This blog entry is about modern Linuxes. In other words RHEL6 equivalents with 2.6.3x kernels and not the ancient RHEL5 with 2.6.18 kernel (wtf?!), which is the most common in enterprises unfortunately. And no, I’m not going to use kernel debuggers or SystemTap scripts here, just plain old “cat /proc/PID/xyz” commands against some useful /proc filesystem entries.
Troubleshooting a “slow” process
Here’s one systematic troubleshooting example I reproduced in my laptop. A DBA was wondering why their find command had been running “much slower”, without returning any results for a while. Knowing the environment, we had a hunch, but I got asked about what would be the systematic approach for troubleshooting this – already ongoing – problem right now.
Luckily the system was running OEL6, so had a pretty new kernel. Actually the 2.6.39 UEK2.
So, let’s do some troubleshooting. First let’s see whether that find process is still alive:
[root@oel6 ~]# ps -ef | grep find root 27288 27245 4 11:57 pts/0 00:00:01 find . -type f root 27334 27315 0 11:57 pts/1 00:00:00 grep find
Yep it’s there – PID 27288 (I’ll use that pid throughout the troubleshooting example).
Let’s start from the basics and take a quick look what’s the bottleneck for this process – if it’s not blocked by anything (for example reading everything it needs from cache) it should be 100% on CPU. If it’s bottlenecked by some IO or contention issues, the CPU usage should be lower – or completely 0%.
[root@oel6 ~]# top -cbp 27288 top - 11:58:15 up 7 days, 3:38, 2 users, load average: 1.21, 0.65, 0.47 Tasks: 1 total, 0 running, 1 sleeping, 0 stopped, 0 zombie Cpu(s): 0.1%us, 0.1%sy, 0.0%ni, 99.8%id, 0.0%wa, 0.0%hi, 0.0%si, 0.0%st Mem: 2026460k total, 1935780k used, 90680k free, 64416k buffers Swap: 4128764k total, 251004k used, 3877760k free, 662280k cached PID USER PR NI VIRT RES SHR S %CPU %MEM TIME+ COMMAND 27288 root 20 0 109m 1160 844 D 0.0 0.1 0:01.11 find . -type f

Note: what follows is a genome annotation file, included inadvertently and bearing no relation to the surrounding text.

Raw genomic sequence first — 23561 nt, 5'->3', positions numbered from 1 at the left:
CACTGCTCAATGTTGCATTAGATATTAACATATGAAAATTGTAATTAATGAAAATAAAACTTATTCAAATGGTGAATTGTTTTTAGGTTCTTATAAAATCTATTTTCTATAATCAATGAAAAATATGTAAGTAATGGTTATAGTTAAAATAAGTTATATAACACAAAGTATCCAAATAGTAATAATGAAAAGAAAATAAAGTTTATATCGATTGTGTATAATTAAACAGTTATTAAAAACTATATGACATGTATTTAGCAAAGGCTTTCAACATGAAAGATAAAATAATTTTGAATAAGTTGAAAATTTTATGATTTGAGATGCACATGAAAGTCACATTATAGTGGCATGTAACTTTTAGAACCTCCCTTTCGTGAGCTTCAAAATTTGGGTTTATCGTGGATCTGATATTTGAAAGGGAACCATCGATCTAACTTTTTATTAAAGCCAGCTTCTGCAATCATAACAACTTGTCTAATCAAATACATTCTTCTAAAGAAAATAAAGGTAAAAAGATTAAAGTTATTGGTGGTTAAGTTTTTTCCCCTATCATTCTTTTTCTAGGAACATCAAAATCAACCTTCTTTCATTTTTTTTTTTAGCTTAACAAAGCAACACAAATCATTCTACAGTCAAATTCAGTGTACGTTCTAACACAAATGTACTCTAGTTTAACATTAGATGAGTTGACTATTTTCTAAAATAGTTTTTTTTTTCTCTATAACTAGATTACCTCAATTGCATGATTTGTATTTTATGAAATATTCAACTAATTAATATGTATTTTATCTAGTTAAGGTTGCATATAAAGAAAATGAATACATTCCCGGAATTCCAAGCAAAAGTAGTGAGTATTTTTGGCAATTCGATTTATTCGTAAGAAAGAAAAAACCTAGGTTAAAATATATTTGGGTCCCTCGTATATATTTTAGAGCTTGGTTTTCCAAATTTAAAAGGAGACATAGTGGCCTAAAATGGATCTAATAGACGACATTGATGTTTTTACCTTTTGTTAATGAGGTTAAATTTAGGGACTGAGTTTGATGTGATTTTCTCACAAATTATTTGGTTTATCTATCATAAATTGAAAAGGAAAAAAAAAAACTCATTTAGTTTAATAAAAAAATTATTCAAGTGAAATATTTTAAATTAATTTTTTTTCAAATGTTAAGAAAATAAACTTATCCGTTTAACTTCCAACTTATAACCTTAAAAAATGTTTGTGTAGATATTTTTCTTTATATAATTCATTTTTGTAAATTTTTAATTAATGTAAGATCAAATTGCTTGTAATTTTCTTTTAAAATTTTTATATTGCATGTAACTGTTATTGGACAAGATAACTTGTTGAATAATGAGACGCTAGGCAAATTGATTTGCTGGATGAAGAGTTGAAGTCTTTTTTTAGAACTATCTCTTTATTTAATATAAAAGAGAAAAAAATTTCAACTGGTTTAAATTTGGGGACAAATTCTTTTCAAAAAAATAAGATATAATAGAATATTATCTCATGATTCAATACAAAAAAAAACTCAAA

Top tells me this process is either 0% on CPU or very close to zero percent (so it gets rounded to 0% in the output). There’s an important difference though, as a process that is completely stuck, not having a chance of getting onto CPU at all vs. a process which is getting out of its wait state every now and then (for example some polling operation times out every now and then and thee process chooses to go back to sleep). So, top on Linux is not a good enough tool to show that difference for sure – but at least we know that this process is not burning serious amounts of CPU time.
Let’s use something else then. Normally when a process seems to be stuck like that (0% CPU usually means that the process is stuck in some blocking system call – which causes the kernel to put the process to sleep) I run
strace on that process to trace in which system call the process is currently stuck. Also if the process is actually not completely stuck, but returns from a system call and wakes up briefly every now and then, it would show up in strace (as the blocking system call would complete and be entered again a little later):
[root@oel6 ~]# strace -cp 27288 Process 27288 attached - interrupt to quit ^C ^Z + Stopped strace -cp 27288 [root@oel6 ~]# kill -9 %% + Stopped strace -cp 27288 [root@oel6 ~]# + Killed strace -cp 27288
Oops, the strace command itself got hung too! It didn’t print any output for a long time and didn’t respond to CTRL+C, so I had to put it into background with CTRL+Z and kill it from there. So much for easy diagnosis.